Consultant work[edit]

Taylor filming an episode of America's Most Wanted with correspondent Ed Miller

Since 1990, Taylor has been a contributor to America's Most Wanted on FOX. One unidentified deceased case, done for the Chicago Police Department and AMW, can be seen on the show's website.[2] Taylor's reconstruction of the young murdered girl led to her identification.

Taylor's work has also been featured on ABC, NBC, CBS, CNN, Court TV,[3] the Discovery Channel, the History Channel, Telemundo and the BBC. CBS drama CSI: Crime Scene Investigation created a forensic artist character based on Taylor and her artwork and hands have appeared on both the Las Vegas-based and New York-based shows.[4] Taylor served as a "real life" consultant to museum exhibit "CSI: the Experience",[5] a traveling interactive exhibition developed by the Fort Worth Museum of Science and History. Taylor has also contributed to the popular program Bones on FOX.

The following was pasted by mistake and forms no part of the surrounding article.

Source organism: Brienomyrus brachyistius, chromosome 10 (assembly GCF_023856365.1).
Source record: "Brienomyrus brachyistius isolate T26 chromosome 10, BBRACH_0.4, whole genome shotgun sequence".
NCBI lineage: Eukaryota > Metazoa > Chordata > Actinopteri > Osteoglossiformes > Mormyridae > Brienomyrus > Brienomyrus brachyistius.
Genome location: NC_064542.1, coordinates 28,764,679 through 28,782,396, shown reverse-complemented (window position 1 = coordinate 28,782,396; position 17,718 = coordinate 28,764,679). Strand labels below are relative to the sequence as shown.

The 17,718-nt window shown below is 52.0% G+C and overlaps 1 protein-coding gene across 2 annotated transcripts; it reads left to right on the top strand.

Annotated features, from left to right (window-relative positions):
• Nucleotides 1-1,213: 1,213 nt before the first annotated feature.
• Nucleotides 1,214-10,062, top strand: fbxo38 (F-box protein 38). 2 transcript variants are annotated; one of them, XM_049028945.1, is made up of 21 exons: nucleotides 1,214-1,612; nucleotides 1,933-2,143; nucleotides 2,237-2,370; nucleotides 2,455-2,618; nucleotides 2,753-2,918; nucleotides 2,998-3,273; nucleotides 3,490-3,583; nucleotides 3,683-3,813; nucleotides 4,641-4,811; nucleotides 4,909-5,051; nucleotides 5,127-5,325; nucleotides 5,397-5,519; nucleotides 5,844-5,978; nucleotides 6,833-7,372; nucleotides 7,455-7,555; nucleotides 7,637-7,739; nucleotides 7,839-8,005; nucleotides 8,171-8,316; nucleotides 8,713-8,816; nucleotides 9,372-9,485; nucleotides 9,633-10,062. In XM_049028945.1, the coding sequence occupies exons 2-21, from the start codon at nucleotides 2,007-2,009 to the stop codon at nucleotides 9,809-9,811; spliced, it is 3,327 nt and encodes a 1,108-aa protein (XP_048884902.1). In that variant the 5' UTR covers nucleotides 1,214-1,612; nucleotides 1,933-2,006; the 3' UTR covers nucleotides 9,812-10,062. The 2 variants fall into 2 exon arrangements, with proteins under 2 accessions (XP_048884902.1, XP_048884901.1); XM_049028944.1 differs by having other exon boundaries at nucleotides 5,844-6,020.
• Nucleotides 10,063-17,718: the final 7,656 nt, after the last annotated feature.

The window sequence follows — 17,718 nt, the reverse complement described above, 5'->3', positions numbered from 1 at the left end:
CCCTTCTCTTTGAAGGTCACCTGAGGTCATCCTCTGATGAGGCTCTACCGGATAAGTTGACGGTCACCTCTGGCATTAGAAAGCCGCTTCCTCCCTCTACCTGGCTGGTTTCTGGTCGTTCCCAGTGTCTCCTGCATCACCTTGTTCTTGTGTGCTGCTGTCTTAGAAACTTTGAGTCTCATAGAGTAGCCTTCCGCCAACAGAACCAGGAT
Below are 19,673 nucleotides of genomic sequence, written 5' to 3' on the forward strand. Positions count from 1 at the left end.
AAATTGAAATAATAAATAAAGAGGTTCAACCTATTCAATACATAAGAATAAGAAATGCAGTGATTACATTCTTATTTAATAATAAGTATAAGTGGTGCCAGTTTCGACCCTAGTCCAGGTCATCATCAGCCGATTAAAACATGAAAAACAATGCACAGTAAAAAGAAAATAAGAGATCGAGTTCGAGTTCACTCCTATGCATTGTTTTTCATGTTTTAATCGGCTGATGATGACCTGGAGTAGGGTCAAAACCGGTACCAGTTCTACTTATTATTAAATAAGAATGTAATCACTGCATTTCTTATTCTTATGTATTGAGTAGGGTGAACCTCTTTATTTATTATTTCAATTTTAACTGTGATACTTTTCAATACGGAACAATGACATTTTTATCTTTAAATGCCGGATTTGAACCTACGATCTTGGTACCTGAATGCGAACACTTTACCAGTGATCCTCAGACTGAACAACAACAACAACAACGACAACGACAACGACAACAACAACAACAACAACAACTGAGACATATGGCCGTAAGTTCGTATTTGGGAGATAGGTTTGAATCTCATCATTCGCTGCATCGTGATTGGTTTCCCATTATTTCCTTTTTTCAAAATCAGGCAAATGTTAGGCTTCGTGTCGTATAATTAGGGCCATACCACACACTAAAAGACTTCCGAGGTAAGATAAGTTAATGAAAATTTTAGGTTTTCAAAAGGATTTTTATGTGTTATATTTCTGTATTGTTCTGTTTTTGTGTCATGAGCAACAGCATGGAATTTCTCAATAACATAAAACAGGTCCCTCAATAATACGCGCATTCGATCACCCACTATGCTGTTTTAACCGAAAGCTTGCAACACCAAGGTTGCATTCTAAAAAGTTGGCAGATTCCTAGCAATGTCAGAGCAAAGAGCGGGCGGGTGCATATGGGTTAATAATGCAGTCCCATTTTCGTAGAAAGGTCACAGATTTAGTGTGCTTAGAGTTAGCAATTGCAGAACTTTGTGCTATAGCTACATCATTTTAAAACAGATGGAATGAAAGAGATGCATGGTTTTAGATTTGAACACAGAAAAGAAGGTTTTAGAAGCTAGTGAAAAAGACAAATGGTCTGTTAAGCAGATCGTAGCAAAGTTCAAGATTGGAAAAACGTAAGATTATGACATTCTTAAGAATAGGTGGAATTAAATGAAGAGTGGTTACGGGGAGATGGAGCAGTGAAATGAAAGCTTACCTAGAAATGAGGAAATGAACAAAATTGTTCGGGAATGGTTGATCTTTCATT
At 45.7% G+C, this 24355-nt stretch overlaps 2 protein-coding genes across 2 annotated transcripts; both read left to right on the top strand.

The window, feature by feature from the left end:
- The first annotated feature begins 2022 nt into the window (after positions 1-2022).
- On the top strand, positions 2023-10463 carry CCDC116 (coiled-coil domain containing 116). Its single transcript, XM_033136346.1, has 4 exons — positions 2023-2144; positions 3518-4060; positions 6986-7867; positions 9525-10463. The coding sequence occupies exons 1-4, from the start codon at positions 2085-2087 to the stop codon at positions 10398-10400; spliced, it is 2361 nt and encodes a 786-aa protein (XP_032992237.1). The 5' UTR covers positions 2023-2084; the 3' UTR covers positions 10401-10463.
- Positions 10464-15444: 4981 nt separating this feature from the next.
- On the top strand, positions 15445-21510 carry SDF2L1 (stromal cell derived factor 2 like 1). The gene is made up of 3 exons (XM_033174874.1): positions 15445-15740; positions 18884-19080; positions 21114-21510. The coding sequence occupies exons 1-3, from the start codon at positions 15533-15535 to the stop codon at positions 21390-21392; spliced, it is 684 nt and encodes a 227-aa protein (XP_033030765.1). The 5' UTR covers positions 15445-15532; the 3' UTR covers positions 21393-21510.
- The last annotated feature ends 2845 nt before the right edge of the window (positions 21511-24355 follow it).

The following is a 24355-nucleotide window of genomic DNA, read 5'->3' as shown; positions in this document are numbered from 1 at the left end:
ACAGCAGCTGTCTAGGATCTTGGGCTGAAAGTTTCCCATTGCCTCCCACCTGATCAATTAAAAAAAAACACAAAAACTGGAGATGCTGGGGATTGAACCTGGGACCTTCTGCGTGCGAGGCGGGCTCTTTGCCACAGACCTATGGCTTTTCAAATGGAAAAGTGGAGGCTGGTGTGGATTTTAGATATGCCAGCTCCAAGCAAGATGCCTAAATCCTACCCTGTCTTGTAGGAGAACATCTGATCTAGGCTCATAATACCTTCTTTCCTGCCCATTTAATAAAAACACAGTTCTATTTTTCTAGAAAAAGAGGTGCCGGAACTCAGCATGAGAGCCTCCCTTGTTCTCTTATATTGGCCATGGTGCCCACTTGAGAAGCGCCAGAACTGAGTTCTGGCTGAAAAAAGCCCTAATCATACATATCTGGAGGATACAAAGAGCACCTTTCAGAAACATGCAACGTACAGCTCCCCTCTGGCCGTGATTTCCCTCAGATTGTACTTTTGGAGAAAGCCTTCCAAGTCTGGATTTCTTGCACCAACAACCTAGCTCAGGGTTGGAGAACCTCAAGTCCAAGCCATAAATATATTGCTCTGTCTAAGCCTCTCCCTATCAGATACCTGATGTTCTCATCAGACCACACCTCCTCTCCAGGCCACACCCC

Taylor did a “facial reconstruction” prop sculpture that was used on Body of Proof on ABC on the episode called “Occupational Hazards” written by Corey Miller and produced by Matthew Gross. Actress Jeri Ryan was coached by Taylor in sculptural hand movements so that Ryan's character realistically portrayed a forensic sculptor.

In collaboration with Dr. Nancy Etcoff, professor of neuropsychology at Harvard Medical School, Taylor developed a generalized universal template for idealized feminine beauty. Taylor's drawings aired on Discover Channel feature Survival of the Prettiest, based on Etcoff's book by the same name. More recently, this work has been broadcast on Discovery's How Stuff Works, in a segment called "Prescribing Beauty: Faces and Perceptions of Perfection".